Rosehip Oil (Rosa Canina) Seed Oil

 

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Rosehip Oil (Rosa Canina) Seed Oil

Other names: Dog Rose Seed Oil; Rosa Canina Seed Oil; Rosa Canina (Dog Rose) Seed Oil

Source:  EWG

Source: EWG

Overall hazard:
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Cancer concerns:
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Developmental & reproductive toxicity: ○○○○○○○○○○○○ 
Allergies & immunotoxicity:
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Use restrictions:
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Natural or synthetic?

Natural

What Is It?

The oil contains provitamin A (mostly beta-Carotene). It has been wrongly said to contain retinol (vitamin A) which is a vitamin solely made by animals from provitamin A. It does however contain levels (up to .357 ml/L) of tretinoin or all-trans retinoic acid, a vitamin A acid that retinol converts to.[1]

Similarly, while the fruit is rich in vitamin C, the oil does not contain any, as it is a water-soluble vitamin.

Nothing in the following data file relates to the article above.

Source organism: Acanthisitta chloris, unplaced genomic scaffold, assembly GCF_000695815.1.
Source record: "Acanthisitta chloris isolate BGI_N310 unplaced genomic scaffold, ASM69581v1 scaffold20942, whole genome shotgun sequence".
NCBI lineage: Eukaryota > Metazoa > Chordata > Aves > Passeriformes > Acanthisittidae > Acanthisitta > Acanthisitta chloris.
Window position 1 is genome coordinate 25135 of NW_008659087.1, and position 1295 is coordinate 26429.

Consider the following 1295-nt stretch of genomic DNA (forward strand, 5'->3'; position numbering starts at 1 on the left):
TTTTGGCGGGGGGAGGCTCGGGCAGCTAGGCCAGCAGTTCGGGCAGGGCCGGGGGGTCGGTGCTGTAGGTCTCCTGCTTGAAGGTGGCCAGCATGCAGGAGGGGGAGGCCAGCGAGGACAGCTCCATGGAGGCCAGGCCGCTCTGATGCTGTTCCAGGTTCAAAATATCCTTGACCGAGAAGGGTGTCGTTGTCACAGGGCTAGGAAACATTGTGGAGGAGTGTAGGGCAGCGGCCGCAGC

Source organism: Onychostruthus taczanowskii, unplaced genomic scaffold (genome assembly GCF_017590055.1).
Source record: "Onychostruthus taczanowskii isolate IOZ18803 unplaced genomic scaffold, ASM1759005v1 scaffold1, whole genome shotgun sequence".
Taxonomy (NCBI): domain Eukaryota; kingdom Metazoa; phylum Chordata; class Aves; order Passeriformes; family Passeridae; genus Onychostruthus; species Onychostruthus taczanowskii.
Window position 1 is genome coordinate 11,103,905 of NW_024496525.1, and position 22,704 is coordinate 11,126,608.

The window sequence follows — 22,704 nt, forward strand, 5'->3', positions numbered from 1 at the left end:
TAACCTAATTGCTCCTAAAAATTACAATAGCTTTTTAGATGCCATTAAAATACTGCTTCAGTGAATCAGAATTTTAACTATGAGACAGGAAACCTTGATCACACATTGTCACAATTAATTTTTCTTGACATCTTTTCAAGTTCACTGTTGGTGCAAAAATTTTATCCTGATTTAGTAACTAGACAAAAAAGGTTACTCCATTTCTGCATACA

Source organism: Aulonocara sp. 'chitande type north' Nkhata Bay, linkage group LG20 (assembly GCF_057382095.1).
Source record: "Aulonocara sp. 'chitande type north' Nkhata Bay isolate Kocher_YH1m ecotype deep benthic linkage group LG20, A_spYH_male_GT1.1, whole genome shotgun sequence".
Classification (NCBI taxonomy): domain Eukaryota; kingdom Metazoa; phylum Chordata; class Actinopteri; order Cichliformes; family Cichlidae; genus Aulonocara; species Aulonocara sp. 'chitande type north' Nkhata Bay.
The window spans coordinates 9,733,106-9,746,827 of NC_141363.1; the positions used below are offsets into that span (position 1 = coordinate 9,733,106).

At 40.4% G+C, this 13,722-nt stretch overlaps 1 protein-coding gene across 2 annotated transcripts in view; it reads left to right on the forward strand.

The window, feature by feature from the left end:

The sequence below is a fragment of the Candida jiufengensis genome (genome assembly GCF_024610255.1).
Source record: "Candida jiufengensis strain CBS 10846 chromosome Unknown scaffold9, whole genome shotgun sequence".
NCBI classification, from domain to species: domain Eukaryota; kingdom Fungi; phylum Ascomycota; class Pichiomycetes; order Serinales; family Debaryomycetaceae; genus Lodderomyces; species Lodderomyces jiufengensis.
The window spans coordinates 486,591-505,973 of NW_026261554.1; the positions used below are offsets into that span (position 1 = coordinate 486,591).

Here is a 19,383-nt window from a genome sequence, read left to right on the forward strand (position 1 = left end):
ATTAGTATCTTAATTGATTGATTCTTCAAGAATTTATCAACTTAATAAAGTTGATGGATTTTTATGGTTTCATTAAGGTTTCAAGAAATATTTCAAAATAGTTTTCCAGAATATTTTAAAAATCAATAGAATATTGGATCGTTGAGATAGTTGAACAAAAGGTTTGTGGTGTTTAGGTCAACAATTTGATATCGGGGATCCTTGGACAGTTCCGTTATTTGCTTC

Rose hip seed oil is high in the essential fatty acidslinoleic acid or omega-6, and linolenic acid or omega-3.

Why is it used in cosmetics and personal care products?

Prized since ancient times for its valuable healing benefits, rosehip oil is loaded with skin-nourishing vitamins and essential fatty acids. It also contains phenols that have been shown to have antiviral, antibacterial, and antifungal properties. Rosehip oil is often used as a carrier oil for essential oils which are too intense to put on your skin directly.

Rosehip oil moisturises, hydrates and reduces inflammation of the skin, while also helping exfoliation, boosting collagen formation and reduces scarring.

Safety Information

Rosehip oil is generally safe for all skin types, but allergic reaction is not uncommon. Before using rosehip oil for the first time, you should perform a patch test to make sure your skin can tolerate the oil.

 
 
RNoéma Editor